The global recession hasn’t stopped publishers from launching new magazines overseas. Recent international launches include Bauer Consumer Media’s fashion and beauty title Grazia in Hong Kong, G&J’s Geo, now published in Brazil, and an India edition of Harper’s Bazaar. Axel Springer España also launched Auto Bild Classic, with Future launching Triathlon Plus.

Condé Nast launched perhaps the thickest magazine of them all—a 336-page biannual called Love, in Paris. The debut issue contains 136 ad pages.

Vanessa Voltolina

‘Octo-Mom’ Gives Birth to Newsstand Bump

Vanessa Voltolina Audience Development - 02/24/2009-17:05 PM

Bauer and Wenner Media titles are seeing high newsstand sales from an unlikely cover personality.

Nadya Suleman—the tabloid-sensation mom of octuplets (along with six other children)—is helping celebrity newsweeklies get back on their feet—even if only for one issue.

Celebrity titles took a beating during the second half last year—Bauer and Wenner’s in particular. Bauer’s In Touch dropped 32 percent in single copy sales, Life & Style down 31.3 percent and Wenner’s Us Weekly 20.7 percent.
But reports that sales of Life & Style went through the roof when the magazine put the “octo-mom” on the cover. Us Weekly also stands to up newsstand sales thanks to a photo exclusive with the “octo-mom.”

A Bauer spokesperson declined to comment on the exact sales number, but said the company was “extremely pleased with this cover, and we not only met, but exceeded our rate base.”

Vanessa Voltolina

Economic Stress Leads Runner’s World to Fast Start at Newsstand

Vanessa Voltolina Consumer - 02/20/2009-13:56 PM

With positive newsstand stories few and far between during the second half of 2008, Rodale said yesterday that Runner’s World delivered double-digit newsstand growth with its January 2009 issue.

This issue saw an increase of 13.3 percent in single copy sales versus January of last year, the company said.

“In difficult economic times, people turn to exercise, and more specifically running, as an outlet to manage stress and uncertainty,” group VP Chris Lambiase explained in a release.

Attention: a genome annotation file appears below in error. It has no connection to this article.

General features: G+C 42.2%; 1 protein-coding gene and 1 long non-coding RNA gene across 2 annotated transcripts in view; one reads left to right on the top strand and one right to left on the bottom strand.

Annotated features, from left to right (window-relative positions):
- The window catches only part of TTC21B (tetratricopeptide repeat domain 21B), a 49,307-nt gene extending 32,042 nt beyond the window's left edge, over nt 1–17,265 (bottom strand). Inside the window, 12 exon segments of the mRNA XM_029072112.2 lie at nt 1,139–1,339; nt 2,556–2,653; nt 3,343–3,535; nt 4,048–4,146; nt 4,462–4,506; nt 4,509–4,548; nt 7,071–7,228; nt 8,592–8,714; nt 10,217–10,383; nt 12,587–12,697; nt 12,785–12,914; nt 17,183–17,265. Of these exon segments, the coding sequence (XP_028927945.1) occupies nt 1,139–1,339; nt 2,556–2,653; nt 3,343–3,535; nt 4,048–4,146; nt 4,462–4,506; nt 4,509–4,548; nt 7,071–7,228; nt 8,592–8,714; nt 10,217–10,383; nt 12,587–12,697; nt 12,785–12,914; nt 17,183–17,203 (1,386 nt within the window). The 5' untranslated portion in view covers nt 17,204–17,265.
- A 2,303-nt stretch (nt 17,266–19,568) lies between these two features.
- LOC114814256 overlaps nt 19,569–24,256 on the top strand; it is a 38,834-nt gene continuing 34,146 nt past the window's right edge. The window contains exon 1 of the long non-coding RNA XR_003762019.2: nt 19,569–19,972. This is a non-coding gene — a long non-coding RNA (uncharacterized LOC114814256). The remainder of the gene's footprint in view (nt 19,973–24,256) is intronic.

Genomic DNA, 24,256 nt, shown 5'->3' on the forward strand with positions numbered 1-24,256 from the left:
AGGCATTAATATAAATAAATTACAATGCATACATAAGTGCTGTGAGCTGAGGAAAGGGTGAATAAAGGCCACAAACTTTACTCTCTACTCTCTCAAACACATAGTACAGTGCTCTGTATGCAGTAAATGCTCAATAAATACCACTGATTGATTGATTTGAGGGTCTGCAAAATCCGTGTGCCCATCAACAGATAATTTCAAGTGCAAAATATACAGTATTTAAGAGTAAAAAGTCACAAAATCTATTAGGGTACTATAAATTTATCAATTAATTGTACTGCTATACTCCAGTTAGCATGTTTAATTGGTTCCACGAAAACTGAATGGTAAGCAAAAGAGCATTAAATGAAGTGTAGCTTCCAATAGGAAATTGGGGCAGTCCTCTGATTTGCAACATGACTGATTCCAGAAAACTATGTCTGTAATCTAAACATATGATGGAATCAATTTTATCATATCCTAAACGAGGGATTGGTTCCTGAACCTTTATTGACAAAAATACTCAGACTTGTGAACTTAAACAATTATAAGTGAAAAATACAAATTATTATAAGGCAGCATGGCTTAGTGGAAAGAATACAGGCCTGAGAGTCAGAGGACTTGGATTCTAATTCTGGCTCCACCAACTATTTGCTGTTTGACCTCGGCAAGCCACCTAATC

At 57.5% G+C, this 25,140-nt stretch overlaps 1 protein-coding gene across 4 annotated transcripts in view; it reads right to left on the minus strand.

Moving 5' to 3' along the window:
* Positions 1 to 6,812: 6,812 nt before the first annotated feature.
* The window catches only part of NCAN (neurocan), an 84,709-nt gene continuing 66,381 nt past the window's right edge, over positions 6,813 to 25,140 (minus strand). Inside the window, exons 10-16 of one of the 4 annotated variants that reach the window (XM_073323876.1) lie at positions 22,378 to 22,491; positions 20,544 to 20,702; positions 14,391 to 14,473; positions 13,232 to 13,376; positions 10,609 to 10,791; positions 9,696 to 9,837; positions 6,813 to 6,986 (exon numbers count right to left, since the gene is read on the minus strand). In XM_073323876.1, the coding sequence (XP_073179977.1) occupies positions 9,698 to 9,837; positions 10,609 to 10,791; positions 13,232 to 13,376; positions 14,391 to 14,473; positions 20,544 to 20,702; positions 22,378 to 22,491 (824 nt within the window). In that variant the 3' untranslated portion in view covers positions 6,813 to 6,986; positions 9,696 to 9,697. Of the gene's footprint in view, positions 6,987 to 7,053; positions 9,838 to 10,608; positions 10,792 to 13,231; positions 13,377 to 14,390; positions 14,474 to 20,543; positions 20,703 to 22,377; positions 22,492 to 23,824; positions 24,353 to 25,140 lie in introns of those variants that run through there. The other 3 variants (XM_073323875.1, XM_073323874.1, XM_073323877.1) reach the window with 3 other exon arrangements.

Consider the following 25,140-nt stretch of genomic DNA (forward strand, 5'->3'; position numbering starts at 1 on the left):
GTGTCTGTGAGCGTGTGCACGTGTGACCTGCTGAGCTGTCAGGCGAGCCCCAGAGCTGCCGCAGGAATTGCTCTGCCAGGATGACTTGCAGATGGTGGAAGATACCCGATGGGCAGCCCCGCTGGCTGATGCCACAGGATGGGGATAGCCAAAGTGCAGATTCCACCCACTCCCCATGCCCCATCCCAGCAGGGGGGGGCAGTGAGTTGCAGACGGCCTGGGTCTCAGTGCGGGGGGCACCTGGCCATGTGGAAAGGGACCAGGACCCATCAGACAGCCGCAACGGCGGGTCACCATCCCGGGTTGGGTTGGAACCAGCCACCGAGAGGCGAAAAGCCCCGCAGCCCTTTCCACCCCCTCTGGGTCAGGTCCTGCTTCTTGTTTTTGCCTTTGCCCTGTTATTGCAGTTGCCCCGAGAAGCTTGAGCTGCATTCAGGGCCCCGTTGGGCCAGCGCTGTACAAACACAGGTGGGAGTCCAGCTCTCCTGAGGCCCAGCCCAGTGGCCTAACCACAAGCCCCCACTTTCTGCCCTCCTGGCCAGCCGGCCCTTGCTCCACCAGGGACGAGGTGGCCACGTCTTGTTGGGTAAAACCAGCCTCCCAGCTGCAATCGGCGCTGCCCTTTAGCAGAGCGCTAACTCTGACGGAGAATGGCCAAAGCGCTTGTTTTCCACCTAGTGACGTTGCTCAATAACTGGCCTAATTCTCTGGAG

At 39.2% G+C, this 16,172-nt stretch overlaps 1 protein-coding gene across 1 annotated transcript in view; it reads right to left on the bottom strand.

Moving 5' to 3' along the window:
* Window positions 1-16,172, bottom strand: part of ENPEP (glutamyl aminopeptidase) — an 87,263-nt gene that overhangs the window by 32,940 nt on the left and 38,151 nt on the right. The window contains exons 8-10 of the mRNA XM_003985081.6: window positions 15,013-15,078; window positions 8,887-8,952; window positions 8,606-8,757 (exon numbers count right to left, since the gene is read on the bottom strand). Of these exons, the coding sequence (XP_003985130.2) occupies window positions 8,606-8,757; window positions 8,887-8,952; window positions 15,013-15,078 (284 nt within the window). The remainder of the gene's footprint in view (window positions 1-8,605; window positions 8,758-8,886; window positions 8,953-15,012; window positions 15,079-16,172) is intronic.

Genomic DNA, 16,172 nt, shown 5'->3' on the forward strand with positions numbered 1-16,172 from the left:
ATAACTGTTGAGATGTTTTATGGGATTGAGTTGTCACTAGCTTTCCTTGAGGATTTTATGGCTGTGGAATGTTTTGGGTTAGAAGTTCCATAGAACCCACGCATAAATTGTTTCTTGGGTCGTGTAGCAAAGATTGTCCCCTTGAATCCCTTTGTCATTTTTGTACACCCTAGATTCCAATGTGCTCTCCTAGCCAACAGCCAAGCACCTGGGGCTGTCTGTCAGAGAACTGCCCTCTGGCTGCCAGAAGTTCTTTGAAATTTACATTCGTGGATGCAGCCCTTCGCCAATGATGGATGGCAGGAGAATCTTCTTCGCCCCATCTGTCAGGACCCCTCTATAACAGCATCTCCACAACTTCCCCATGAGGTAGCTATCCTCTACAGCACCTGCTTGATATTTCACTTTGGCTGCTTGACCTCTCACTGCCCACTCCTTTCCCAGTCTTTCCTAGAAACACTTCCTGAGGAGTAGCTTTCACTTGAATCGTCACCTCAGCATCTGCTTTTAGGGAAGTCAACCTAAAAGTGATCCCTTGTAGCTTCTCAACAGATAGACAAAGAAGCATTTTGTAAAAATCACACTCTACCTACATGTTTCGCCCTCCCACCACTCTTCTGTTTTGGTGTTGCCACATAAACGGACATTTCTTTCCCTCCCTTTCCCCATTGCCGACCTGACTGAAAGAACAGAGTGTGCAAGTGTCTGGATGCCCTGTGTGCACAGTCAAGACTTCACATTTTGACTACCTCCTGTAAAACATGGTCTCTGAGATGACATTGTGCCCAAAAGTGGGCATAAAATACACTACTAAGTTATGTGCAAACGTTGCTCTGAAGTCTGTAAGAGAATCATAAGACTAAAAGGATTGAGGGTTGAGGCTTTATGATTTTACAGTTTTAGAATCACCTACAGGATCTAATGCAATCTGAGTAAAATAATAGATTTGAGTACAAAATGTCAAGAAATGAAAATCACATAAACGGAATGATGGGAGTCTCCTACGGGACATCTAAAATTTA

This could also be the cyclical, post-New Year’s resolution-effect, when people renew their vows to “get fit” and join gyms and health clubs in the first few weeks or months after the ball drops, only to lose steam in March or April. During the second half of 2008, single copy sales for Runner’s World slid about 4 percent.
Other Rodale titles, though, experienced significant circulation growth: Organic Gardening saw its total paid circ increase 35.3 percent in the second half; Women’s Health saw a 31 percent increase in the same category.

Vanessa Voltolina

Laid Off Portfolio Editors Launch Recession Site

Vanessa Voltolina emedia and Technology - 02/11/2009-10:10 AM

Over the weekend, the New York Times reported that two editors recently laid off from Condé Nast Portfolio are launching a recession-themed Web site,

Laura Rich and Sara Clemence,'s former assistant managing and lifestyle editors, respectively, teamed up with Lynn Parramore, an author and academic, to create a “user’s guide to the recession.”

While the site’s concept may be unique, the idea of former editors going it alone online is not. Late last year, former Elle editors began the e-newsletter, I Heart Daily, to fill the void of shuttered CosmoGirl! and Teen People in the teen girl market. In September, former editor of the San Francisco Giants magazine, Erica Boeke, launched sports site GoGameFace for female sports fans.

Unlike its counterparts, is not long for this world. A “pop-up site,” similar to pop-up retailers that set up shop temporarily in storefronts, “When the recession is over, the site will go away,” said Rich. But “just in case,” Clemence said, she recently bought the domain name

Vanessa Voltolina

The Unlucky 47

Vanessa Voltolina Consumer - 02/09/2009-16:36 PM

According to online database Mediafinder, 47 magazine titles have folded so far in 2009. Here, the full list (likely to change at any minute):

  • Advanced Manufacturing
  • Ascent Magazine
  • Asian Week
  • Bank Advisor Magazine
  • Book World
  • Chiropractic Products
  • Cigar Report Magazine
  • Comic Foundry
  • Corporate Leader
  • Country Home
  • Criticas
  • Dealmaker
  • Digital Graphics
  • Domino
  • Electrical Contracting Products
  • Florida Designers Review
  • ForbesLife Mountain Time
  • Furniture Style
  • The Good Life
  • Green Business
  • IndyCar Series
  • Ignite Your Faith
  • Metal Edge
  • Metal Maniacs
  • Network Cabling
  • JPG Magazine